One example of guided free exploration that participants seem to love is salamander hunting. The terrestrial salamanders that live beneath downed logs provide a perfect up-close encounter with wildlife. We show campers an ethical way to roll logs (this ensures camper safety as well as the safety of the critters below) and teach them what to look for. Searching for salamanders pushes many campers out of their comfort zone, also creating an opportunity to learn about indicator species and why they are important (another connection with nature). It is important to note that salamanders are amphibians with permeable skin. Handling should be done carefully to ensure the safety of these sensitive animals. Campers should not handle the animals if they are wearing bug spray, sunscreen, or other products containing chemicals. Putting salamanders in clear containers is the ideal way to observe them in order to avoid having to touch them.
A new addition to free exploration at DLC is ProScopes—iPads with microscope attachments. During traditional free exploration, students explore any tree, flower, log, rock, fungus, or other found item. The iPad microscopes allow campers to take a peek at nature from a different perspective, using familiar technology. If they find fungi, they can look at the underside for individual spores and other details. Campers can take a closer look at insects and see the tiny hairs on their legs. The kids can peer at the anther of a flower and examine the pollen. The microscopes let the campers be curious about nature on a different scale, one they wouldn’t be able to see without the scopes. With a cost of around $150 (plus phone or iPad), this is a nice addition to a naturalist’s toolkit, though not waterproof during inclement weather.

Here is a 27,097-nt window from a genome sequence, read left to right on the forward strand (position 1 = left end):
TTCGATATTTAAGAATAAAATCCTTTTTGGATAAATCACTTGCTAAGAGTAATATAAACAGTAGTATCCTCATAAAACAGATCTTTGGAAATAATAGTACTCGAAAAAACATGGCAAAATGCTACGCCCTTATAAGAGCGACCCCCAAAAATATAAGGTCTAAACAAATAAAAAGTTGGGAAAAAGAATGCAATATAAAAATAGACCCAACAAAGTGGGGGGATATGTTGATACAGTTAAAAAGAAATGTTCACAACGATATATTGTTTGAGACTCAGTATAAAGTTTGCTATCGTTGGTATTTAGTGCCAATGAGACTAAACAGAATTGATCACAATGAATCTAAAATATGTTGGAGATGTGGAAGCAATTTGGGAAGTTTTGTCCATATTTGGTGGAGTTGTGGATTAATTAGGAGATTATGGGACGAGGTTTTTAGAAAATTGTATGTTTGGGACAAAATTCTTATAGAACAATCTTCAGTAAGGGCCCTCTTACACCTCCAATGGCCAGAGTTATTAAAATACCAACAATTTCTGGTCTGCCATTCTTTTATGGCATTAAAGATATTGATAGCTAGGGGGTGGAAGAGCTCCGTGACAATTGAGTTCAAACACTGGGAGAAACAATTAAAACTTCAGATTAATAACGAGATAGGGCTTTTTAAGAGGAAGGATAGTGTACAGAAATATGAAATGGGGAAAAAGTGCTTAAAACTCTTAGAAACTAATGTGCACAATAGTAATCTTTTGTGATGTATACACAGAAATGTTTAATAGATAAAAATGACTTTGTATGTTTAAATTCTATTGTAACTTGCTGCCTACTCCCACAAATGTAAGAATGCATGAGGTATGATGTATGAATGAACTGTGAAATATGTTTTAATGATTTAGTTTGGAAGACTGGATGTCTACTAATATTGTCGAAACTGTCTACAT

Overall, free exploration can just be letting campers run around in an area of the woods, looking at trees, climbing logs, and feeling their surroundings. It’s an opportunity to be kids and experience nature play, to get messy, and not worry about being allowed to climb that log or not. Ensuring safety is necessary, but providing guidelines gives campers the opportunity to assess their surroundings and set their own boundaries. It’s important to remember that a huge area of natural forest or woods to explore is not needed—nature is all around us.
Like so many camps across the country, immersing children in nature happens every day at DLC. With the freedom to observe and appreciate, campers learn by having fun, and carry their new knowledge back to their families and communities. Together, we are helping to create more scientifically-minded citizens, as well as the next generation of environmental stewards.